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Friday Feature: Ari Foster


Ari Foster was born in Japan to parents serving in the United States Air Force. Raised in South Carolina, Ari has been writing poetry as a means of reflection and expression since early childhood. Currently, she serves as a social worker and licensed therapist, providing advocacy and therapy to children, adults, and families impacted by violence, abuse and trauma. Ari’s writing most frequently visits themes of coming of age, odes to southern imagery and black art, and reflections on motherhood and relationships. She tells stories of hurt and healing, including her own, and believes deeply in honoring the aesthetic of her nostalgia. As with her own healing, she finds beauty in the healing experiences of others, and continues to be inspired to creativity and storytelling that honors the unique journeys within and around her. Follow Ari on Instagram.




stale smoke and hot sauce


sometimes i was attracted to sadness

or rough things

but when i wasn’t

in grown folks’ conversation

i could stir up my own essence with

grown folks’ music

tingly feelings and love poems

thrust upon my naiveté

my role models had

glasses of beer mixed with contempt

a shared hurt bubbling over fried wings and

lips that cursed the fathers of

their children

blending their bitterness and

exchanging sorrow between bellies under a

glass table

steady choruses of Mary J. and other proverbs

a strange peace when they hum together,

candles burning with the cynicism of wives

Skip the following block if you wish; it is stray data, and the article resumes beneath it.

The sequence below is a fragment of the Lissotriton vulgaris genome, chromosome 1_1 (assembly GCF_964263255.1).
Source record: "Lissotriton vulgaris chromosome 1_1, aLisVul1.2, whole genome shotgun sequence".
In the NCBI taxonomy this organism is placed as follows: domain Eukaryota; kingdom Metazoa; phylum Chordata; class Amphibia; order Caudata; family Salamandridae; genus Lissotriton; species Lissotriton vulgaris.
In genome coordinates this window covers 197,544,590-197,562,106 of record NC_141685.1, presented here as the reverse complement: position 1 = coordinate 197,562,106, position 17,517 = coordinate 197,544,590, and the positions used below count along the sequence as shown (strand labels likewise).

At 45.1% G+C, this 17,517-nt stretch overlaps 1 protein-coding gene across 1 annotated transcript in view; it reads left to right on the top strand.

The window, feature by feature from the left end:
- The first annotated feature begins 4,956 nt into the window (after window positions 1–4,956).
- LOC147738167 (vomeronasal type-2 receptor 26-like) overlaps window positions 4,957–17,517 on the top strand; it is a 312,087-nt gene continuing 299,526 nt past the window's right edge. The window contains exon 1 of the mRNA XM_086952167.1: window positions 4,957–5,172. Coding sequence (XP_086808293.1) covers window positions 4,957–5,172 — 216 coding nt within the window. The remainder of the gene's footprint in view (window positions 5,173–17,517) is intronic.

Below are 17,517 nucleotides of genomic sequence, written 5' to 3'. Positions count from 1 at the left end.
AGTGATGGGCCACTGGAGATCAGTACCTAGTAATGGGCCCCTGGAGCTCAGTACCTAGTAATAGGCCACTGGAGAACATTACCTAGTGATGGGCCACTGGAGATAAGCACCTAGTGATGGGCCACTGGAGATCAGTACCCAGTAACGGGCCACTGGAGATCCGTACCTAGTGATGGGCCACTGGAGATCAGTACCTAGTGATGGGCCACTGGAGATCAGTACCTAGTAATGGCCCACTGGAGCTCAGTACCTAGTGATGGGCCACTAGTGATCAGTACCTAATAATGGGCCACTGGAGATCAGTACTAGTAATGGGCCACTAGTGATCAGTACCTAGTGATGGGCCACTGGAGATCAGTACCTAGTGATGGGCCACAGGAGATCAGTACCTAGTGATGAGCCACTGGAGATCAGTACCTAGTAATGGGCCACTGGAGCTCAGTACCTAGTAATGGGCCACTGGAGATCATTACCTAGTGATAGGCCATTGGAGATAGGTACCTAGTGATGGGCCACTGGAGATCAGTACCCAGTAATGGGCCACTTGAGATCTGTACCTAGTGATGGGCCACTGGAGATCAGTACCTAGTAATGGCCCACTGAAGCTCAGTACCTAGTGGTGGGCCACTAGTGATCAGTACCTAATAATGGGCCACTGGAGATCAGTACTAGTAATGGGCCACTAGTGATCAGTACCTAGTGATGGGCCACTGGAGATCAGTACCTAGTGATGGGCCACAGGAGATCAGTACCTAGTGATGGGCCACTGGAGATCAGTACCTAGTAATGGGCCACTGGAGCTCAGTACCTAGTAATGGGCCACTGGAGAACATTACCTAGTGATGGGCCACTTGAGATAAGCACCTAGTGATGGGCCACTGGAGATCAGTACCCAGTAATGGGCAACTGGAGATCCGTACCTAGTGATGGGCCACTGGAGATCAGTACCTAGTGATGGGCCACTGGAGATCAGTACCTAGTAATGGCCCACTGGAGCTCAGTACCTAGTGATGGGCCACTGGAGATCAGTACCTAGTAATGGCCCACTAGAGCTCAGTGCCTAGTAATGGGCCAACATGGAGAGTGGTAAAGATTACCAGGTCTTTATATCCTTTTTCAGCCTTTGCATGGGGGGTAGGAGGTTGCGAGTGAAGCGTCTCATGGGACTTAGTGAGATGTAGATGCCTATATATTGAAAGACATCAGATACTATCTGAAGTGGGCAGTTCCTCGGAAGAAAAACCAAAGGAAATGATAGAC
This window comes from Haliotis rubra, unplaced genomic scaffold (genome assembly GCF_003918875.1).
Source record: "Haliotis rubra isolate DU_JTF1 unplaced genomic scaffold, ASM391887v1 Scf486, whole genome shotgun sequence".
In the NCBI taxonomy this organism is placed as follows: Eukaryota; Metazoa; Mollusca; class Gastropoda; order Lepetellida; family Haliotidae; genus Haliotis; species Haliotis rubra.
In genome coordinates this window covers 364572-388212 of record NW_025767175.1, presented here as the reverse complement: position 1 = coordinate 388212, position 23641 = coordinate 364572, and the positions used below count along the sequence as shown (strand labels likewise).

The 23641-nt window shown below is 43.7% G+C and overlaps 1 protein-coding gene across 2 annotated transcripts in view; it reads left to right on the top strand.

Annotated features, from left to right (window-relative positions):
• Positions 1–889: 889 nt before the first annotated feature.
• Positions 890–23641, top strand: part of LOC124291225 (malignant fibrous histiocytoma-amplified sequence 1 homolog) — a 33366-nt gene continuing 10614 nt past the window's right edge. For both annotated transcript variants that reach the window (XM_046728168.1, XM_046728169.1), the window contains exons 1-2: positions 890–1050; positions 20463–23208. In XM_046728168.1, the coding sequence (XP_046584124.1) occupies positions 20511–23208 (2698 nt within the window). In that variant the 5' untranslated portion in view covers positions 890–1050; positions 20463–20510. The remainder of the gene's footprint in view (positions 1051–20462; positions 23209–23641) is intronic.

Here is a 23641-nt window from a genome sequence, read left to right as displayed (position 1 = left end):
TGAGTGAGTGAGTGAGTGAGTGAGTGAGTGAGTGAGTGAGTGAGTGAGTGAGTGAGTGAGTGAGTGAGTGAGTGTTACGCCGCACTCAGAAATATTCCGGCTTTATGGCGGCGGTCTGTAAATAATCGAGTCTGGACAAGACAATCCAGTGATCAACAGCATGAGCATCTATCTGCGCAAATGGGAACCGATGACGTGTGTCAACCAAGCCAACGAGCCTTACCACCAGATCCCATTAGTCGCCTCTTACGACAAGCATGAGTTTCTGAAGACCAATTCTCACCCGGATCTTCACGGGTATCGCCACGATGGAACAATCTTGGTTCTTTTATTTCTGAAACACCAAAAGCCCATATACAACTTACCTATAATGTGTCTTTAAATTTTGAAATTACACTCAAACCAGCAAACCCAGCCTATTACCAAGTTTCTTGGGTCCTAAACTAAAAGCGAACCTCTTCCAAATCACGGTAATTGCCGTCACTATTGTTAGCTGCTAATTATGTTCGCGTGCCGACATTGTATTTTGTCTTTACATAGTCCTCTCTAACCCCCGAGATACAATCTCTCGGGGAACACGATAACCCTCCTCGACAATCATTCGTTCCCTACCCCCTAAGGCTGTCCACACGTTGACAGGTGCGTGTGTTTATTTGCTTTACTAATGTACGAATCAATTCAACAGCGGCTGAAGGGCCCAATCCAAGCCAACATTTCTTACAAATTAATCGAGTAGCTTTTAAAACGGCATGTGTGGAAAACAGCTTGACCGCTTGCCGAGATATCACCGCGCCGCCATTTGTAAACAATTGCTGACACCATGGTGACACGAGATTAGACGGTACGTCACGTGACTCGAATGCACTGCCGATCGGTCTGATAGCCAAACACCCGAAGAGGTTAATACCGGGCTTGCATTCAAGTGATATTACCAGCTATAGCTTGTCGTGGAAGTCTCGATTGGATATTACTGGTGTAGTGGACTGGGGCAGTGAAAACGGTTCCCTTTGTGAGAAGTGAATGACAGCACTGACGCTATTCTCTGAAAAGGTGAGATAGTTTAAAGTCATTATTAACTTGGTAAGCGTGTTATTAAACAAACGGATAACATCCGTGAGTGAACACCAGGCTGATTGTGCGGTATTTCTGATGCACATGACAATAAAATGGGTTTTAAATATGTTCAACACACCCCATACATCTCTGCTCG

the younger ones, a little older than me,

cooked for boys from school

had already learned how to feed the

male belly and his

body

watched American Pie and

circled smoke between their mouths

filling their lungs with familiar mood dust

numbing their skin as they

got tattoos in back rooms

pierced their bodies and

colored their lips and nails with

dark lacquers and cremes

rebellious pain, patterns of hormonal prerogative

for the love of abandoning rules and

boxes made for brown skin

curves cloaked in oversized jeans

minds drinking the melodic and

obscene from their boom box

yells from the kitchen

turn it down!” just to

slowly turn it up again


though i often hid from smoke and

venom in the glass

there was something attractive about that darkness

watching a dignified grief wrap their military serving bodies in song

too enraptured to hear or

see their daughters mindfully straying





Torch Literary Arts is a 501(c)3 nonprofit established to publish and promote creative writing by Black women. We publish contemporary writing by experienced and emerging writers alike. TORCH has featured work by Colleen J. McElroy, Tayari Jones, Sharon Bridgforth, Crystal Wilkinson, Patricia Smith, Natasha Trethewey, Elizabeth Alexander, and others. Programs include the Wildfire Reading Series, writing workshops, and retreats.


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